A leading mortgage broking group has warned the royal commission that “asking banks to redesign the broker remuneration process is like asking the fox to redesign the henhouse”.
On Thursday (8 November), the Royal Commission into Misconduct in the Banking, Superannuation and Financial Services Industry began releasing responses to its interim report.
In a strongly worded response, mortgage brokerage Loan Market Group told the royal commission of the myriad benefits brokers bring to customers and competition in the finance industry, adding that Commissioner Kenneth Hayne has “given much weighting” to comments made by CBA’s former CEO, Ian Narev, suggesting that “broker remuneration creates poor customer outcomes”.
The group suggested that these comments were “conflicted” as the banks would “benefit significantly if broker remuneration was reduced”.
The Loan Market submission read: “Asking banks to design the future of brokers is perhaps the biggest conflict of all. It is like asking the fox to design the henhouse.
“It’s simple: the big banks will be the beneficiaries of a weaker broker market.”
The report later reiterated: “Asking banks to redesign the broker remuneration process is like asking the fox to redesign the henhouse.
“Banks have always been responsible for determining how they make credit decisions, who they lend to and who they decline. Brokers are the intermediaries and relate information to each party efficiently, honestly and fairly. Broker remuneration has had (and continues to have) nothing to do with how lenders make their credit decisions.”
The Loan Market Group went on to say that “the only entities that benefit from reducing broker commissions are the big banks”.
“[N]ot only would the banks get rid of competition and return Australia to a banking oligopoly, they would [also] boost their profits by reducing broker expenses,” Loan Market said.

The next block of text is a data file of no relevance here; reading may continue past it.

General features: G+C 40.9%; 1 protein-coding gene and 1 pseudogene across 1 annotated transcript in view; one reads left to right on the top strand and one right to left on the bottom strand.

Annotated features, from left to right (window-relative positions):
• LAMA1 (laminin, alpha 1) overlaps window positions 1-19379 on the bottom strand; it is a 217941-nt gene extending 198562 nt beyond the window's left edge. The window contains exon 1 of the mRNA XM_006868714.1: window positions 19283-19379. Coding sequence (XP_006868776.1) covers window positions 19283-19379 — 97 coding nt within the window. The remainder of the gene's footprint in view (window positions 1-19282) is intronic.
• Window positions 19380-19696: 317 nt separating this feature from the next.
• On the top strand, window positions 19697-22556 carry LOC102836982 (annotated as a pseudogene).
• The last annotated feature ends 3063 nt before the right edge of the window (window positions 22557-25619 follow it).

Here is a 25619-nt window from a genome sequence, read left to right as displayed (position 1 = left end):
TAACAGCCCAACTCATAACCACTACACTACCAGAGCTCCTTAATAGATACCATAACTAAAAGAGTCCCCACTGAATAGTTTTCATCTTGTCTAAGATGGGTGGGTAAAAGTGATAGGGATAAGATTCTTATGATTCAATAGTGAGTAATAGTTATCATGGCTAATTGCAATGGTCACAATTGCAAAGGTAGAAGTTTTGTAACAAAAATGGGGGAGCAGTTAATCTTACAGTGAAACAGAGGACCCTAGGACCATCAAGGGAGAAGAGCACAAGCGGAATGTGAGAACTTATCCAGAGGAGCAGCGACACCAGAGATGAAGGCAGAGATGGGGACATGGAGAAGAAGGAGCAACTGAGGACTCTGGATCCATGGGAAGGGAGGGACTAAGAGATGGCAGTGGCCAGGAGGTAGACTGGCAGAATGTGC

“We find it frustrating that the commissioner seems to have placed such significance on this statement as proof of a proposition that is supported by such little evidence.”
The group argued that client complaints regarding brokers were lower than that for lenders, adding that “consumers refer and prefer to deal with brokers rather than lenders”.
“We submit it would be a disappointing outcome of this royal commission if the banks were rewarded, brokers were penalised and the consumer left to fend for themselves again,” the brokerage said.
The brokerage group went on to suggest that brokers spend up to 30 per cent more time on a loan file than before changes to living expenses came in, arguing that brokers are therefore “working harder for less remuneration”.
It suggested that should the royal commission result in any “significant increases in broker obligations”, then broker remuneration “should be increased so that these obligations can be discharged effectively and sustainably”.
Loan Market Group went on to outline the relative pros and cons of different remuneration structures in a bid to determine whether any could deliver “better consumer outcomes”, but it concluded that “alternatives to the existing remuneration model create their own conflicts that may well be worse than the current model, and some, we believe, are too damaging to competition or accessibility to low-income earners to be in the interests of customers”.
The brokerage concluded: “We believe the current remuneration structure strikes the best balance between the need to balance between a broker’s conflict of interest, good client outcomes and competition in the mortgage industry, and it will be strengthened by the CIF proposals.”
Annie Kane is the editor of The Adviser magazine, Australia’s leading magazine for mortgage brokers.
As well as writing news and features on the Australian mortgage market, financial regulation, fintechs and the wider lending market – Annie is also the host of the Elite Broker podcast and regulator contributor to the Mortgage Business Uncut podcast.
Before joining The Adviser team at Momentum Media in 2016, Annie wrote for a range of business and consumer titles, including The Guardian (Australia), BBC Music Magazine, Elle (Australia), BBC Countryfile, BBC Homes & Antiques, and Resource magazine.
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